The advantages of the invention are numerous. Different embodiments or implementations may yield one or more of the following advantages. One advantage of the invention is that file security systems are able to automatically enforce process-driven security policies on files (e.g., documents). The automatic nature of the enforcement of the process-driven security policies alleviates otherwise excessive burdens on an administrator. Another advantage of the invention is that changing of the security policies for files (e.g., documents) in accordance with a process allows greater flexibility in utilizing security policies. Still another advantage of the invention is that the process-driven security policies can be enforced centrally or locally. Still another advantage is that a workflow ordered through a centralized document management system (DMS) may be extended to a plurality of documents stored in a distributed fashion, thereby allowing a system administrator to use the well-known DMS interface.

The foregoing description of embodiments is illustrative of various aspects/embodiments of the present invention. Various modifications to the invention can be made to the preferred embodiments by those skilled in the art without departing from the true spirit and scope of the invention as defined by the appended claims. Accordingly, the scope of the present invention is defined by the appended claims rather than the foregoing description of embodiments.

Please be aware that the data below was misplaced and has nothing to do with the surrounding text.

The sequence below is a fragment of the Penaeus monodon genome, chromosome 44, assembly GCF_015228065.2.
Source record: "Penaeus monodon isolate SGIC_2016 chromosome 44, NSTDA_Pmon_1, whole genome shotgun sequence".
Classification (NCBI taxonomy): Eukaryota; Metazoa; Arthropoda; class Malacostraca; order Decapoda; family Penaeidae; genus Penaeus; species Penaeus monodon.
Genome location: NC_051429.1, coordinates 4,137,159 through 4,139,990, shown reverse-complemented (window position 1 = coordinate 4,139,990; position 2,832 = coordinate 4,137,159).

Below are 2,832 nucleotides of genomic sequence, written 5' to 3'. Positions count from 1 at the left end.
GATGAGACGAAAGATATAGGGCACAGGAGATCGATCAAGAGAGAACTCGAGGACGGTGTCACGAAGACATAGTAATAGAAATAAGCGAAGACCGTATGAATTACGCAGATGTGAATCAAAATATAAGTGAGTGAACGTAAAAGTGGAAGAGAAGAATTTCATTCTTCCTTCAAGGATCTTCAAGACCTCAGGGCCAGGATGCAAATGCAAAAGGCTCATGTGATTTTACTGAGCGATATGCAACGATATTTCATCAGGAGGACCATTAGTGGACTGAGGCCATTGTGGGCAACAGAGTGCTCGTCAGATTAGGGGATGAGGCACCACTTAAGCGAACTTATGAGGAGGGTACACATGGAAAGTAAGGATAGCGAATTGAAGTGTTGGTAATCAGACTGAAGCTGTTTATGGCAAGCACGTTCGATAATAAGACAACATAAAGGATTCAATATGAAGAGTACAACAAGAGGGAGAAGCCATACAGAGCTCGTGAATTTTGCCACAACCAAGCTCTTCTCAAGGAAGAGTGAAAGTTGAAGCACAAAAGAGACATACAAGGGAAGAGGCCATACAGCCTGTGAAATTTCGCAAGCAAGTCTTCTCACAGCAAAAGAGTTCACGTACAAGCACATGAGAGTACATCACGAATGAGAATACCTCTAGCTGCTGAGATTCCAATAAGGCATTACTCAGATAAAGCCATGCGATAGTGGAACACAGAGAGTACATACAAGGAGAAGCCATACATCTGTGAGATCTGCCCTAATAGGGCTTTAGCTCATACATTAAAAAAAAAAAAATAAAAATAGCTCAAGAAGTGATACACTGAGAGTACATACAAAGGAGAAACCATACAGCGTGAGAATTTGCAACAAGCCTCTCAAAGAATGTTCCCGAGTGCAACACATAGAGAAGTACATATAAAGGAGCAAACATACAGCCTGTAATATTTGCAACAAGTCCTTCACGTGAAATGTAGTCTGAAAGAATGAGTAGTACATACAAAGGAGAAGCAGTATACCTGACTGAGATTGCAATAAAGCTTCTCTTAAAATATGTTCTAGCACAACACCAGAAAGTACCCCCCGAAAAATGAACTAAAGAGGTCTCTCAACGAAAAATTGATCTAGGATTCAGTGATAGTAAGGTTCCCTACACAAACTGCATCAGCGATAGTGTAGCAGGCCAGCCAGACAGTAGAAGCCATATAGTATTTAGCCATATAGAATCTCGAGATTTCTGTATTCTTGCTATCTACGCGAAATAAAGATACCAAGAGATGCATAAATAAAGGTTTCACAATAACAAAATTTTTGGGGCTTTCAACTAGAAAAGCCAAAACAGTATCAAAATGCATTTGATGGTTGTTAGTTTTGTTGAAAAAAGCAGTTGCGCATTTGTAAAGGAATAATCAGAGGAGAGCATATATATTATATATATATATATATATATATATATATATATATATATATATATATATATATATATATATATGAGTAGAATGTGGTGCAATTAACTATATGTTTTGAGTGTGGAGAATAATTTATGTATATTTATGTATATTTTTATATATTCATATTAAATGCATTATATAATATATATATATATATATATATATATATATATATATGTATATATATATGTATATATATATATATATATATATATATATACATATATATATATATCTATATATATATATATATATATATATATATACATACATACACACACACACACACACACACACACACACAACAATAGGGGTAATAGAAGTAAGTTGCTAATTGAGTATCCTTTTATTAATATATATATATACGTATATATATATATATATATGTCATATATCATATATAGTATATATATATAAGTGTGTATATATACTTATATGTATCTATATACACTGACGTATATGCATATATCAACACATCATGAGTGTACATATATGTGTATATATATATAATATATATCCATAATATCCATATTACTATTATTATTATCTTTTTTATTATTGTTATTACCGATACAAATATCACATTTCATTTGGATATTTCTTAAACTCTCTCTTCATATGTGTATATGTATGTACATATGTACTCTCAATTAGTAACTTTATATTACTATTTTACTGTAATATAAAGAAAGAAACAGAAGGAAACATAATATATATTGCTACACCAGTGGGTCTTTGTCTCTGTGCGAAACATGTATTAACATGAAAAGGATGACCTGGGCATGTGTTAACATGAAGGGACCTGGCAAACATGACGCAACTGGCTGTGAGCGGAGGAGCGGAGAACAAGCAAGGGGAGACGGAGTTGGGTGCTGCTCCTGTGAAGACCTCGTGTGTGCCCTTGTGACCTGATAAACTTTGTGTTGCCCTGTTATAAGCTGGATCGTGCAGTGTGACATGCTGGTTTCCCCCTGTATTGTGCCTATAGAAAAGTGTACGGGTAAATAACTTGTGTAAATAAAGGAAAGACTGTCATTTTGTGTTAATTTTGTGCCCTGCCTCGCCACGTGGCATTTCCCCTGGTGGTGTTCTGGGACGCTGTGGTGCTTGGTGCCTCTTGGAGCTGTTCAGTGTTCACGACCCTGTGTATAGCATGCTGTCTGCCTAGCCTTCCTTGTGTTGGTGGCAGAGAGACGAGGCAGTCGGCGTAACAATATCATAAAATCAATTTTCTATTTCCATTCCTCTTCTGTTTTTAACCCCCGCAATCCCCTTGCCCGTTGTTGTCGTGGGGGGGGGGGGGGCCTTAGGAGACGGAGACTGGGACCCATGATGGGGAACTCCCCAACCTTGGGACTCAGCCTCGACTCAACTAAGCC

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Référencé par
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Classifications
Classification aux États-Unis726/27, 726/1
Classification internationaleH04L9/30, G06F17/30, H04L9/08, G06F21/00
Classification coopérativeH04L9/083, G06F21/6209, H04L9/0822
Événements juridiques
DateCodeÉvénementDescription
18 juin 2013ASAssignment
Owner name: INTELLECTUAL VENTURES I LLC, DELAWARE
Free format text: MERGER;ASSIGNOR:GUARDIAN DATA STORAGE, LLC;REEL/FRAME:030638/0219
Effective date: 20130304